As on any old Wednesday night at the gym, people were plodding on treadmills, blankly watching TV screens overhead. Twenty more minutes. Nine more minutes. But then they started turning to look behind them, trying not to stare, at a dozen people strapping on weird shoes and giggling.
Regan King leaned against the wall, snapping the buckles on black plastic boots that looked like in-line skates with a big almond-shaped spring underneath instead of wheels. She took a few tentative steps forward, wobbling, then bent her knees and jumped. The springs sent her up in the air and she grinned, eyes wide, bouncing through the cardio area like a little kid jumping on a bed.
|Gotta be the shoesCall local gyms to find out about group rebounding classes, or check sporting-goods stores for the little trampolines.To check out the shoes: www.kangoo-worldsite.com/|
Next to her at Gold's Gym in Cary, N.C., other people were gasping as they started to hop, too. Some leapt forward as they jogged; some jumped straight up. People were bouncing like little cartoon characters. You could almost see the words popping underneath their feet: Boing. Boing. Boing. You could almost see the thought bubbles over their heads: "Wheeeeee!"
The latest gimmick? Maybe.
But fans say bouncing makes exercise fun instead of dreary. People can wear these "rebounding shoes" to run outside on pavement, to bounce through sand, gravel or grass, to dance or to jog on a treadmill. And it takes much of the impact out of exercise, cushioning joints.
Most people can't keep doing high-impact things, such as jogging, their whole lives; knees get sore, ankles hurt and hips ache. When you're running or jumping, you hit the ground with a force that's two to six times your body weight, said Mike Huff, coordinator of the sports performance program at Duke University Medical Center. That slams your joints.
"But having (special) shoes or being on a rebounder dissipates that force ... so there's not just a sudden impact. It spreads that force out as you're going down."
That's why crazy, springy shoes like the Kangoo Jumps could help. A University of Nevada at Las Vegas study found that they did dramatically lessen impact force for runners, compared with traditional running shoes.
The shoes were invented in Switzerland in 1994 and have been sold in the United States since the late 1990s. Almost three-quarters of sales have been to adult women.
A more established way to lower the impact of aerobics is something called rebounding exercises done on little trampolines. Trainers sometimes use trampolines for rehabilitation after an injury, along with water exercises, which are even safer. Rebounding requires coordination; you have to steady yourself some. That skill is especially important for athletes, who have to react quickly, but everyone needs it.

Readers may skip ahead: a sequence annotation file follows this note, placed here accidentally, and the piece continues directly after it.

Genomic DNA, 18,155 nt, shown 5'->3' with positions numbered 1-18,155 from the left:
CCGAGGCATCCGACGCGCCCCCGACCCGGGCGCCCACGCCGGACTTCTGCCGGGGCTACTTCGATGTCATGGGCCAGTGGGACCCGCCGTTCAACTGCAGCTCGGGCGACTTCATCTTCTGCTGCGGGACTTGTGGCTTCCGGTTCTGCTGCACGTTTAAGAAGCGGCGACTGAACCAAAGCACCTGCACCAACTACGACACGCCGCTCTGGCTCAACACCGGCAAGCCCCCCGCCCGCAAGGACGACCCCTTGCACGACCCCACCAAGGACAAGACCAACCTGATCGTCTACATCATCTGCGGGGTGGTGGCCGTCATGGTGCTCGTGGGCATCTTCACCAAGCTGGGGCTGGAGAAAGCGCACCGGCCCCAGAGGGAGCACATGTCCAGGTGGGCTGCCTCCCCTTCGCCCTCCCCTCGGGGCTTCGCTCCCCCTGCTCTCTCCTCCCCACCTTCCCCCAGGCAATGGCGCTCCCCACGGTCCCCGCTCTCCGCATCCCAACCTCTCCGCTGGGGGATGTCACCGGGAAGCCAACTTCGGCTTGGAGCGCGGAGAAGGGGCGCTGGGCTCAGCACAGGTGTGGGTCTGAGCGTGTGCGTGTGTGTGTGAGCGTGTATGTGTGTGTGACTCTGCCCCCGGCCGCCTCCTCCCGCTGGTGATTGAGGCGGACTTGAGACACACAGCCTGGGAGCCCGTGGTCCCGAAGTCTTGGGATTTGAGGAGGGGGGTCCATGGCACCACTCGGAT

Even people like Rie Gau, who has had three operations on her back and open heart surgery last spring, as well as chronic pain and severe osteoporosis that has led to multiple breaks and fractures. Gau just started using a rebounder to try to build strength, bouncing lightly on it a few times a day.
"This is something I can do that doesn't hurt me," said Gau, who had been unable to exercise at all for years. "I feel it's helped cardiovascularwise and also the muscles."
Her daughter Barb Gau, a Chapel Hill, N.C., therapist and health and wellness coach, who uses the springy shoes but knew they would be too difficult for her 69-year-old mother, said the rebounder has already improved her mother's balance and mobility.
Rebounding has its drawbacks. Some people find it uncomfortable to keep bouncing. And people can twist ankles or fall.
Some people don't want to try the rebounding shoes, either; they look at them and immediately imagine, in vivid detail, how they will fall off the several-inches-high springs.
The rebounding shoes are new to most fitness experts. Huff had never tried them but after looking at pictures said people should start slow and be careful how they land with the shoes.
"The first thing I tell people before they buy any product is that there's no magic product," he said. "You've got to be sure you're going to use it, that you're not just flushing $200 down the drain on some gimmick." He looked at the picture again and laughed. "It does look like fun."
The shoes cost $199.95, and aren't sold in stores; they have to be fitted and adjusted for people's height, weight and other variables, said Daniel Taylor of Jump America Inc., the California-based company that markets Kangoo Jumps in the United States.
Like most 25-year-olds, King is always looking for something new, so when she saw the bouncing class on the schedule, she had to try it. At first it felt a little bit like being on skis, she said, the boots, the unsteady feeling.
Standing still on the rebound shoes is harder than moving. That's what made the class so tough the folks were going at it the entire time, more than half an hour of hopping around with arms pumping.